Classification of the dermoid cysts is based on both anatomic locations as in histopathology. MEYER, in 1955, separated the dermoid cysts into three types: (1) epidermoid cyst - with limited wall by stratified squamous epithelium without associated structures, (2) dermoid cyst - limited by stratified squamous epithelium with dermal annexes such as sebaceous glands and sweat and hair follicles in the underlying connective tissue and (3) teratoma - with cavity bounded by epithelium derived from mesoderm and endoderm, such as muscle, intestinal mucosa, respiratory mucosa, fiber, bone, blood vessels, in addition to dermal annexes typical dermoid cyst (3 , 6,13,14). In 1969, KATZ and PASSY classified anatomically dermoid and epidermoid cysts of the mouth floor as: (1) Sublingual - located in the midline under the tongue, between the muscles and geniohióideo mylohyoid, and, when it reaches large proportions, the tongue is moved to the oropharynx (2) geniohióideo - located in the midline region submentual between the skin and muscles geniohióideo, leading to an appearance of double chin and (3) lateral cyst - located in the submandibular region and usually increases in size downward to the hyoid bone and compresses the upper floor of the mouth, forcing his tongue to the opposite side (12). The histology of the lesion does not influence the prognosis of the case, however the location, whether above or below the muscle geniohióideo, may hinder the removal by intraoral approach, besides increasing the risk of recurrence if an incomplete removal is performed (3 ). Thus, BLOOM et al. (2002) (1) recommended dual access, intra-and extra-oral, in cases of dermoid cysts side. Moreover, in newborns, the sublingual location may impair the feeding and breathing, producing systemic alterations secondary to initial pathology (5,11). Thus, an anatomical classification should be used to aid surgical planning and prognosis (4). In this case, even with the impression of surgical complete removal of the initial injury, the rupture of the capsule seems to have predisposed the permanence of residual lesion at some level. At 1 year of evolution, this remnant has evolved to the formation of new clinically evident cystic area. Either way, the congenital occurrence, the new growth and the standard CT scan, suggest that this is an injury to more aggressive behavior.
The differential diagnosis should be considered, infection or cellulitis submandibular and sublingual ranula, unilateral or bilateral blockage of Wharton's duct, cystic hygroma, branchial cyst, thyroglossal duct cysts, fat mass in the submental area, neoplasia sublingual or minor salivary gland , lipoma, fibroma, hemangioma or lymphangioma and malignant tumor (6,7,9,15,16). Supplementary tests include ultrasonography, computed tomography and magnetic resonance imaging. These allow visualization and precise localization of the lesion in relation to adjacent anatomical structures, and help in choosing the most appropriate surgical technique (3). This feature provided a visualization of the deeper part of the lesion, which was located in the midline between the geni-hyoid muscles, contributing to the diagnosis of dermoid cyst.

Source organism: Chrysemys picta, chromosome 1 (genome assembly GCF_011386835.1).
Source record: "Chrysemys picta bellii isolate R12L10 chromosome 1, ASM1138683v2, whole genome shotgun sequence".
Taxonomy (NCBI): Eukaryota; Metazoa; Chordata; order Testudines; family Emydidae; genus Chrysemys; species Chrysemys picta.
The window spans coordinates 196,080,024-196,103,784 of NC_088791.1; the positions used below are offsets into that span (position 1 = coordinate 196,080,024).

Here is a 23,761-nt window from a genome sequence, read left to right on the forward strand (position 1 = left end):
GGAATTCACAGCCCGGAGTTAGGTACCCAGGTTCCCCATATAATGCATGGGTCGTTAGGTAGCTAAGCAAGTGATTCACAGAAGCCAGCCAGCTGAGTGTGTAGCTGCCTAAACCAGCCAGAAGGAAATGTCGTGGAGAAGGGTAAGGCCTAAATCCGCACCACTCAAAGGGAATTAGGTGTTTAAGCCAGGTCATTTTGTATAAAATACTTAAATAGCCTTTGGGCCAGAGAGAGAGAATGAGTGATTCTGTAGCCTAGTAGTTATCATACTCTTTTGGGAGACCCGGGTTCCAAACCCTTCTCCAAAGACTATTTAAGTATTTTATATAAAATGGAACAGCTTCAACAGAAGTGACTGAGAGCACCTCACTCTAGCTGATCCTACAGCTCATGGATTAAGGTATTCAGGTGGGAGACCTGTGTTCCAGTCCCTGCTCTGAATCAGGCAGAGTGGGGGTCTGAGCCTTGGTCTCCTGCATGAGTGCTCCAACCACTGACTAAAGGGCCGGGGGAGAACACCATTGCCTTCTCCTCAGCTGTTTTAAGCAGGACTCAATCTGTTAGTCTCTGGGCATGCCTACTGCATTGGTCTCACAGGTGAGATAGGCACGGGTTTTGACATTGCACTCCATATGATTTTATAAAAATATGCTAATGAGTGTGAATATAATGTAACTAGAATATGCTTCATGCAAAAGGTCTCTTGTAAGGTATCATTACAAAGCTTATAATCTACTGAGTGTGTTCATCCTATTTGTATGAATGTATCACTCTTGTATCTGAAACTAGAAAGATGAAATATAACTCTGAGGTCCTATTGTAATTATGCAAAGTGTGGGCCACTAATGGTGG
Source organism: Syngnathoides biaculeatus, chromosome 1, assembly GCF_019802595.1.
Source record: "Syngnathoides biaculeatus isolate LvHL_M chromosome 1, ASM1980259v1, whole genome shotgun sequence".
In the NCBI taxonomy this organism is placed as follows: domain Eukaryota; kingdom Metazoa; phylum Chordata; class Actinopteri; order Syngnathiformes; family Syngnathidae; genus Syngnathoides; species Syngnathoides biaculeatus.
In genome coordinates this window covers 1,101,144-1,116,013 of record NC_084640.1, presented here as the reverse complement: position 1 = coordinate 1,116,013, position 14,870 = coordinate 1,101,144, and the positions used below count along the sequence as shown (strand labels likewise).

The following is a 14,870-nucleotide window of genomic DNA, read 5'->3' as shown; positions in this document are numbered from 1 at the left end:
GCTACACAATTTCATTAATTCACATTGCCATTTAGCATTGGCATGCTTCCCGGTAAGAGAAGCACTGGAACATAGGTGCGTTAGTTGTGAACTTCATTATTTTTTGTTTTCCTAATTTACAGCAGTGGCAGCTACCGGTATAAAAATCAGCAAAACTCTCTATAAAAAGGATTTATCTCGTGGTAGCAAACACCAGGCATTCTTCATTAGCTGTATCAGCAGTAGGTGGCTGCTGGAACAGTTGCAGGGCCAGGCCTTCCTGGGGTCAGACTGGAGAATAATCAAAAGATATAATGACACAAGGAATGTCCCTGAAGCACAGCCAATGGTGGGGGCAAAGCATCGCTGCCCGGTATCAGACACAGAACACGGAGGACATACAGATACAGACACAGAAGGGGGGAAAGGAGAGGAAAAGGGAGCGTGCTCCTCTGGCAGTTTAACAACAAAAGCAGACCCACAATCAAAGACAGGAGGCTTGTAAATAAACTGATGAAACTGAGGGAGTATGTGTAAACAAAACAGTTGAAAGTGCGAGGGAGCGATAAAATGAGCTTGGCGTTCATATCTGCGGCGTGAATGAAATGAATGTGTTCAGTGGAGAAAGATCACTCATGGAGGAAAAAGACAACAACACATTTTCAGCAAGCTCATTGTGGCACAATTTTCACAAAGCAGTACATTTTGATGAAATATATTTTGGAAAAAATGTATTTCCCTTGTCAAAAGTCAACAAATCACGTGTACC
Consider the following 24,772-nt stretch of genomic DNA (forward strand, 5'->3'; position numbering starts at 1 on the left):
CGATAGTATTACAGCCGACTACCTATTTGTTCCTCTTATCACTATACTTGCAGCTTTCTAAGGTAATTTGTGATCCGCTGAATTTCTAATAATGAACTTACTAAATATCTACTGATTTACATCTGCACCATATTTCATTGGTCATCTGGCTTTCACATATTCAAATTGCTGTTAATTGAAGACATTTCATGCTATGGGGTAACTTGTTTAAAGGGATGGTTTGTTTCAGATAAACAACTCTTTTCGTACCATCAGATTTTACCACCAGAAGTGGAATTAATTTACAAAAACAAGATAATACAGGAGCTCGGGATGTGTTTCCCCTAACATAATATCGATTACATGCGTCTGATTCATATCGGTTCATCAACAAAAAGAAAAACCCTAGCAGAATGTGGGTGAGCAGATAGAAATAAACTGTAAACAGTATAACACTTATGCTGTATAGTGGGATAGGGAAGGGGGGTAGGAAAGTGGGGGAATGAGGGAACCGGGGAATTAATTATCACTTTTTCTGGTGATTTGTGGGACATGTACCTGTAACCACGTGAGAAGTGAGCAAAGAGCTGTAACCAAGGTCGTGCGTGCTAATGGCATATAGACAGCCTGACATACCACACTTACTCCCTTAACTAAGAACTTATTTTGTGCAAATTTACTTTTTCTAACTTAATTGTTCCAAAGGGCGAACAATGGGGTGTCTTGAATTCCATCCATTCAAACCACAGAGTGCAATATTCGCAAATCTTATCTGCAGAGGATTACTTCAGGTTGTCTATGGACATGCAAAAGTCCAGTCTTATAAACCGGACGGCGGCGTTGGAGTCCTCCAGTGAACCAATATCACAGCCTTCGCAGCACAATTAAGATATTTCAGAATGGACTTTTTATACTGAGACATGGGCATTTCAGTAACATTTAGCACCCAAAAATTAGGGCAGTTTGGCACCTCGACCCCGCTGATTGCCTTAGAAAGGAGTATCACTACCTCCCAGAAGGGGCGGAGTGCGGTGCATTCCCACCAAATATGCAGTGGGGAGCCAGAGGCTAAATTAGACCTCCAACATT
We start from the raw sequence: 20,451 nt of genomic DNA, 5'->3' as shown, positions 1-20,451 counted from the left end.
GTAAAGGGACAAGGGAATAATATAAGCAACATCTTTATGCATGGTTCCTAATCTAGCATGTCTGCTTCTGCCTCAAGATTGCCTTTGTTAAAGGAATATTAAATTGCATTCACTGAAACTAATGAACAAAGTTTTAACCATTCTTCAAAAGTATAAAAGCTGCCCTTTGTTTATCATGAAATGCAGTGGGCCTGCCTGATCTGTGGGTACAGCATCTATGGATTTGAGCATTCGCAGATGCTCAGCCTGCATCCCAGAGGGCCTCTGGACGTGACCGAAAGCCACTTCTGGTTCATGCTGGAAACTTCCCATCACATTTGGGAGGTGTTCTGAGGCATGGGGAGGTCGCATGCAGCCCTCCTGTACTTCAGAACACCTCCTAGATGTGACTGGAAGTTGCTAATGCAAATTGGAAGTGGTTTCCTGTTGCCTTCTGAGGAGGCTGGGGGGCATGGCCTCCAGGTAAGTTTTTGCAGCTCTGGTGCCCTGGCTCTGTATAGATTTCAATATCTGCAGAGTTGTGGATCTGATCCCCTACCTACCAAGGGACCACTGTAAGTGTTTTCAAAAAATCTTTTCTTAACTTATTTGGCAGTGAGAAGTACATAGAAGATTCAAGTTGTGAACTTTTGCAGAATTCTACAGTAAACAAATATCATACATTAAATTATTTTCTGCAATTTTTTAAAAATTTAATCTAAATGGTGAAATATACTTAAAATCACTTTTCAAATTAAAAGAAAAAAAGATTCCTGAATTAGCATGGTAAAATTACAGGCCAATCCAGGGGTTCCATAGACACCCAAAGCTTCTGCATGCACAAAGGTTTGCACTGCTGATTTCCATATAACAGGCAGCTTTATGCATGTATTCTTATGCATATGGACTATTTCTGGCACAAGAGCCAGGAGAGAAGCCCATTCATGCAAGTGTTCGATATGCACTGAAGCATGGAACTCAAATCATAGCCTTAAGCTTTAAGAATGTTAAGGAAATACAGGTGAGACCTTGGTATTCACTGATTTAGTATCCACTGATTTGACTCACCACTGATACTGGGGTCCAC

The intra-oral access is used for most cases. However, lesions located below the mylohyoid muscle should be addressed by extra-oral access (4.13). Although this is an injury to an excellent prognosis, the postoperative follow-up of at least three years should be performed in all cases. The evolution of this case reinforces that need. FINAL COMMENTS
The dermoid cyst is an uncommon injury occurring in the mouth. Its manifestations and congenital atypical location (paramedian) led to greater diagnostic and therapeutic difficulty.Details tomographic and clinical outcome defined the most appropriate time for surgery. The postoperative follow-up should always be performed. BIBLIOGRAPHICAL REFERENCES
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1 Master in Dental Science with specialization in Integrated Clinic. Maxillofacial Surgeon Brazilian Air Force, Air Force Hospital in Sao Paulo.
2 Master in Medical Sciences at the Hospital das Clinicas, FMUSP. Specialist in Maxillofacial Surgery.
3 Master of Dental Science with specialization in Integrated Clinic. Periodontist clinical staff of the Brazilian Air Force, Air Force Hospital in Sao Paulo.
4 Master in Medical Sciences at the Hospital das Clinicas, FMUSP. Chief of Maxillofacial Surgery of Trauma Hospital of Medical College, USP.
5 Ph.D. in Oral Diagnosis, Faculty of Dentistry, University of São Paulo. Service of Traumatology and Maxillofacial Surgery, Hospital das Clinicas, FMUSP.
Institution: Hospital of the Faculty of Medicine, University of São Paulo. São Paulo / SP - Brazil. Mail Address: Esteban Rubens Utum - Rua Pelotas, 284 - Apt. 21 - Vila Mariana - São Paulo / SP - Brazil - Zip code: 04012-000 - Telephone: (+55 11) 5549-8241 - E-mail: email@example.com
Article received on April 29, 2009. Article accepted on May 24, 2009.